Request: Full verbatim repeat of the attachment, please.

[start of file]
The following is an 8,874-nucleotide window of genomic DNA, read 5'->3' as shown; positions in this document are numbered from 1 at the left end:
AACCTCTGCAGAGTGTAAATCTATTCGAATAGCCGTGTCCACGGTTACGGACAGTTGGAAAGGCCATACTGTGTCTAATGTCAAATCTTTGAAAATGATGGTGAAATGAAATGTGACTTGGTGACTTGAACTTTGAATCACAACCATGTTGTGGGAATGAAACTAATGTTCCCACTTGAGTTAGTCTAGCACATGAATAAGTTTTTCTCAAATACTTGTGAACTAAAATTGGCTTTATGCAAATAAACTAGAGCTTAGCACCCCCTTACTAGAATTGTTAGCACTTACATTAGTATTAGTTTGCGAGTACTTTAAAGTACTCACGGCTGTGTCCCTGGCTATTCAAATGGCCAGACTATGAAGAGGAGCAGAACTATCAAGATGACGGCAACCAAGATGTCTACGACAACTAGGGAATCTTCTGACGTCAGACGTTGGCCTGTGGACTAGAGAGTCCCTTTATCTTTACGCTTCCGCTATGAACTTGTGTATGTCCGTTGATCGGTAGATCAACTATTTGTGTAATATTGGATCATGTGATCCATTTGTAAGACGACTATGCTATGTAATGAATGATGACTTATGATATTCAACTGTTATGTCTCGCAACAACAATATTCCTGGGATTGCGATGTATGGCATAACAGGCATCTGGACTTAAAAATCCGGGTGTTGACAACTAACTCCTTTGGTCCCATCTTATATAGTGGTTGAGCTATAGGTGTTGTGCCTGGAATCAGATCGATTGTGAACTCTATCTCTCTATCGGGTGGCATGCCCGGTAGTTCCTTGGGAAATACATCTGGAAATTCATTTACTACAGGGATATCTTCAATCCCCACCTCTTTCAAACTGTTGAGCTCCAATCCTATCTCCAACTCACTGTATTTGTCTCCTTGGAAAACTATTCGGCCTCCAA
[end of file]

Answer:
The following is an 8,874-nucleotide window of genomic DNA, read 5'->3' as shown; positions in this document are numbered from 1 at the left end:
AACCTCTGCAGAGTGTAAATCTATTCGAATAGCCGTGTCCACGGTTACGGACAGTTGGAAAGGCCATACTGTGTCTAATGTCAAATCTTTGAAAATGATGGTGAAATGAAATGTGACTTGGTGACTTGAACTTTGAATCACAACCATGTTGTGGGAATGAAACTAATGTTCCCACTTGAGTTAGTCTAGCACATGAATAAGTTTTTCTCAAATACTTGTGAACTAAAATTGGCTTTATGCAAATAAACTAGAGCTTAGCACCCCCTTACTAGAATTGTTAGCACTTACATTAGTATTAGTTTGCGAGTACTTTAAAGTACTCACGGCTGTGTCCCTGGCTATTCAAATGGCCAGACTATGAAGAGGAGCAGAACTATCAAGATGACGGCAACCAAGATGTCTACGACAACTAGGGAATCTTCTGACGTCAGACGTTGGCCTGTGGACTAGAGAGTCCCTTTATCTTTACGCTTCCGCTATGAACTTGTGTATGTCCGTTGATCGGTAGATCAACTATTTGTGTAATATTGGATCATGTGATCCATTTGTAAGACGACTATGCTATGTAATGAATGATGACTTATGATATTCAACTGTTATGTCTCGCAACAACAATATTCCTGGGATTGCGATGTATGGCATAACAGGCATCTGGACTTAAAAATCCGGGTGTTGACAACTAACTCCTTTGGTCCCATCTTATATAGTGGTTGAGCTATAGGTGTTGTGCCTGGAATCAGATCGATTGTGAACTCTATCTCTCTATCGGGTGGCATGCCCGGTAGTTCCTTGGGAAATACATCTGGAAATTCATTTACTACAGGGATATCTTCAATCCCCACCTCTTTCAAACTGTTGAGCTCCAATCCTATCTCCAACTCACTGTATTTGTCTCCTTGGAAAACTATTCGGCCTCCAA